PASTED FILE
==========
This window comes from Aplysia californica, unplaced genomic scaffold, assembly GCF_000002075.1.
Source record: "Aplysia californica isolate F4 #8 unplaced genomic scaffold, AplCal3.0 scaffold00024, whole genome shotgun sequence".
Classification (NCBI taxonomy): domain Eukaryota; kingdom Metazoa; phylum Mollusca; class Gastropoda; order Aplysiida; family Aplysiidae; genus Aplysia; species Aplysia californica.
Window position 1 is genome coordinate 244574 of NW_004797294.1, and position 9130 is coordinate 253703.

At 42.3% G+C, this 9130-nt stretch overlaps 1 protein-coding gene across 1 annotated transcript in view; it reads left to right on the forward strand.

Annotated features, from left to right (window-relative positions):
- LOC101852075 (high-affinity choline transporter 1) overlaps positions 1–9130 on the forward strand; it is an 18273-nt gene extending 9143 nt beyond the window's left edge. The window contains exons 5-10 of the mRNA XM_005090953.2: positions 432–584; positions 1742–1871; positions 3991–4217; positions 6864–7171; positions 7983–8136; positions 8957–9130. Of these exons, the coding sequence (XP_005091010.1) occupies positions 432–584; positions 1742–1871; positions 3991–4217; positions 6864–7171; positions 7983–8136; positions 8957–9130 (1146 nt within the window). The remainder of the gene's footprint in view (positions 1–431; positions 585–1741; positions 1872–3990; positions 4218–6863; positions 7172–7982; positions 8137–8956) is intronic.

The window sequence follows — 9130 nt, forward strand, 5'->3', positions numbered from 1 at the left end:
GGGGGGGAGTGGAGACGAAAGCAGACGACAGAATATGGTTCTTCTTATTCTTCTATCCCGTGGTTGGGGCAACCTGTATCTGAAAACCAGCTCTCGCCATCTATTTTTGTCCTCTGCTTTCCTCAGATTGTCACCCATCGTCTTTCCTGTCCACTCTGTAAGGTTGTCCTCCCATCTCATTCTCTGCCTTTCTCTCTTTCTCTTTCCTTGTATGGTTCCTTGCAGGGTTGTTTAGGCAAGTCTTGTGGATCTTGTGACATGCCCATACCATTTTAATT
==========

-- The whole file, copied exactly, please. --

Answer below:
This window comes from Aplysia californica, unplaced genomic scaffold, assembly GCF_000002075.1.
Source record: "Aplysia californica isolate F4 #8 unplaced genomic scaffold, AplCal3.0 scaffold00024, whole genome shotgun sequence".
Classification (NCBI taxonomy): domain Eukaryota; kingdom Metazoa; phylum Mollusca; class Gastropoda; order Aplysiida; family Aplysiidae; genus Aplysia; species Aplysia californica.
Window position 1 is genome coordinate 244574 of NW_004797294.1, and position 9130 is coordinate 253703.

At 42.3% G+C, this 9130-nt stretch overlaps 1 protein-coding gene across 1 annotated transcript in view; it reads left to right on the forward strand.

Annotated features, from left to right (window-relative positions):
- LOC101852075 (high-affinity choline transporter 1) overlaps positions 1–9130 on the forward strand; it is an 18273-nt gene extending 9143 nt beyond the window's left edge. The window contains exons 5-10 of the mRNA XM_005090953.2: positions 432–584; positions 1742–1871; positions 3991–4217; positions 6864–7171; positions 7983–8136; positions 8957–9130. Of these exons, the coding sequence (XP_005091010.1) occupies positions 432–584; positions 1742–1871; positions 3991–4217; positions 6864–7171; positions 7983–8136; positions 8957–9130 (1146 nt within the window). The remainder of the gene's footprint in view (positions 1–431; positions 585–1741; positions 1872–3990; positions 4218–6863; positions 7172–7982; positions 8137–8956) is intronic.

The window sequence follows — 9130 nt, forward strand, 5'->3', positions numbered from 1 at the left end:
GGGGGGGAGTGGAGACGAAAGCAGACGACAGAATATGGTTCTTCTTATTCTTCTATCCCGTGGTTGGGGCAACCTGTATCTGAAAACCAGCTCTCGCCATCTATTTTTGTCCTCTGCTTTCCTCAGATTGTCACCCATCGTCTTTCCTGTCCACTCTGTAAGGTTGTCCTCCCATCTCATTCTCTGCCTTTCTCTCTTTCTCTTTCCTTGTATGGTTCCTTGCAGGGTTGTTTAGGCAAGTCTTGTGGATCTTGTGACATGCCCATACCATTTTAATT